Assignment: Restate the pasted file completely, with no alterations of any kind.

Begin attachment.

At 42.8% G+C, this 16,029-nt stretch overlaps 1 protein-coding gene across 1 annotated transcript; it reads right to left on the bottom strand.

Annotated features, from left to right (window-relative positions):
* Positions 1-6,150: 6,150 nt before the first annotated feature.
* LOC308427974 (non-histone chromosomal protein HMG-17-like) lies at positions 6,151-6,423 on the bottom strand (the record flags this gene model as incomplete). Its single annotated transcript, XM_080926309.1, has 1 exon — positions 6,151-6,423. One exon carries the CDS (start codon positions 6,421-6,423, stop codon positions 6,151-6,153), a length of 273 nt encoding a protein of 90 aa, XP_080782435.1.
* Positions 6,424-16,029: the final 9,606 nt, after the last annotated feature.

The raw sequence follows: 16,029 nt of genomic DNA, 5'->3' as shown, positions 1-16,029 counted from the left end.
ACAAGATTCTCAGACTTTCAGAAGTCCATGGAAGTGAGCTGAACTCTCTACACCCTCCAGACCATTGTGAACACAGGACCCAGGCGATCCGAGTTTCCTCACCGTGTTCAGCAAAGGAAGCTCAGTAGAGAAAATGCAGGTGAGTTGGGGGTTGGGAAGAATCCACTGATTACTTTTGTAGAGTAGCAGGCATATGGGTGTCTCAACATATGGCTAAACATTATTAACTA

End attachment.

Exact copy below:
At 42.8% G+C, this 16,029-nt stretch overlaps 1 protein-coding gene across 1 annotated transcript; it reads right to left on the bottom strand.

Annotated features, from left to right (window-relative positions):
* Positions 1-6,150: 6,150 nt before the first annotated feature.
* LOC308427974 (non-histone chromosomal protein HMG-17-like) lies at positions 6,151-6,423 on the bottom strand (the record flags this gene model as incomplete). Its single annotated transcript, XM_080926309.1, has 1 exon — positions 6,151-6,423. One exon carries the CDS (start codon positions 6,421-6,423, stop codon positions 6,151-6,153), a length of 273 nt encoding a protein of 90 aa, XP_080782435.1.
* Positions 6,424-16,029: the final 9,606 nt, after the last annotated feature.

The raw sequence follows: 16,029 nt of genomic DNA, 5'->3' as shown, positions 1-16,029 counted from the left end.
ACAAGATTCTCAGACTTTCAGAAGTCCATGGAAGTGAGCTGAACTCTCTACACCCTCCAGACCATTGTGAACACAGGACCCAGGCGATCCGAGTTTCCTCACCGTGTTCAGCAAAGGAAGCTCAGTAGAGAAAATGCAGGTGAGTTGGGGGTTGGGAAGAATCCACTGATTACTTTTGTAGAGTAGCAGGCATATGGGTGTCTCAACATATGGCTAAACATTATTAACTA